Papua New Guinea is poised to allow massive machines to rip up the bottom of the ocean floor and mine for rare minerals. But the mining company that got the permit has run out of money and the project is in disarray. This is our chance — if we raise a global public alarm now, we can get the government to stop the project for good and put a moratorium on deep sea mining.
Scientists are warning that disturbing deep sea habitats could be catastrophic for our climate and biodiversity, and the local Papua New Guinea community is already fighting back. But they need a global tidal wave behind them. Click below and let’s build a movement to defend the deep sea:
The deep ocean is the largest and least understood biological habitat on Earth. For thousands of years, the ocean floor has been spewing out ash rich in minerals like gold, cobalt and copper. And this is what Canadian mining company Nautilus Minerals is after in Papua New Guinea. But mining in the totally unknown deep sea could be so dangerous that several countries have already banned it. It is a pandora’s box and opening it threatens to release plumes of methane into our atmosphere, the irreparable destruction of a critical ecosystem and the possibility of sending toxic metals into our seafood chain.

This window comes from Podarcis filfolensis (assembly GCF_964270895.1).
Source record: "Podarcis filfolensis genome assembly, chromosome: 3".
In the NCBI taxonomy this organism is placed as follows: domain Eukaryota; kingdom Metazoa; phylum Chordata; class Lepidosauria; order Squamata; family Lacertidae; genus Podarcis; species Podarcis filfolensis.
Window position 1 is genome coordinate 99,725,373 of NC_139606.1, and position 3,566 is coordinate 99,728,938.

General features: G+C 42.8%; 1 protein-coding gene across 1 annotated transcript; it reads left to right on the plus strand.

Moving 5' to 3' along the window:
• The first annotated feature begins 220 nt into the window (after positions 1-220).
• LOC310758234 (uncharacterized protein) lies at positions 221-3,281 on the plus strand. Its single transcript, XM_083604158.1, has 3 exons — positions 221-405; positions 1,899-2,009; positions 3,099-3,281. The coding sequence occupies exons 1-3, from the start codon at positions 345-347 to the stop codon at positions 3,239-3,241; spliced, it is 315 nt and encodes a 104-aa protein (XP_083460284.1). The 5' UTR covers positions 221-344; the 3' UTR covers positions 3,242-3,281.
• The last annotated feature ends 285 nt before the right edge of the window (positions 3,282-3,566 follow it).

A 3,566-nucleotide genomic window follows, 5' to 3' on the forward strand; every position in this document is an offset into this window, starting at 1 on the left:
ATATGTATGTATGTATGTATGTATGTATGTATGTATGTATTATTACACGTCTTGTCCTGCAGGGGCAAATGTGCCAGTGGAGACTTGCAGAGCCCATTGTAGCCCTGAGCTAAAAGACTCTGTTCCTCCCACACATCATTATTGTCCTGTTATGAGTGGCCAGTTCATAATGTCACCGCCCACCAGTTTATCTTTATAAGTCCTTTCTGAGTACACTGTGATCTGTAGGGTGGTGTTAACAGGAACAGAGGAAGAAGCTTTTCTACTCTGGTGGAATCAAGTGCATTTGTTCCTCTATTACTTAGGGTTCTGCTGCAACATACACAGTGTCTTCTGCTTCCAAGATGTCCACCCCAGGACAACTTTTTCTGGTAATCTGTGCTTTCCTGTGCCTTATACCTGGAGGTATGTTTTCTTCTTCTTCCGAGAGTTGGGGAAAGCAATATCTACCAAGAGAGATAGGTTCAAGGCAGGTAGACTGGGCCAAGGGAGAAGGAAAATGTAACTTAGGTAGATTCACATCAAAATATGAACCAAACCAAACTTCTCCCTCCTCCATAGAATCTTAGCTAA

Both the Papua New Guinea government and Nautilus claim that the project will contribute to the local and national economy. But the environmental impact outweighs any economic gains, and in a country where 40% of the population lives off the grid, projects like this are much more likely to only benefit the rich. Even Papua New Guinea’s former Attorney General and Minister of Justice is calling on the government to stop this reckless project.
An entire industry is waiting in the wings to see if the first deep sea mine in the world succeeds–they see this as the next frontier after deep water oil and gas drilling! If we stop this project, we can protect the precious oceans of Papua New Guinea and prevent a massive boom in ocean mining around the world. Sign and share with everyone you know:
There are millions of unknown species on earth and many of them are deep underneath the ocean. That’s part of what gives the sea so much magic and wonder. We may not fully comprehend the value or importance of the ocean floor, but that’s why we should be sending scientists to probe for information not mega drills to rip it apart. From bees to fin whales, our movement has given voice to the voiceless and protection to some of the world’s most majestic creatures. The ocean needs us now.
Danny, Andrew, Lisa, Mike, Emily, and the rest of the Avaaz team
Deep Sea Mining: An Invisible Land Grab (National Geographic)
Nautilus Minerals continues to consider alternative financing (Reuters)
The Ocean Could Be the New Gold Rush (National Geographic)
Tiny sea creatures are saving us from hell on earth. So why are we endangering them? (Grist)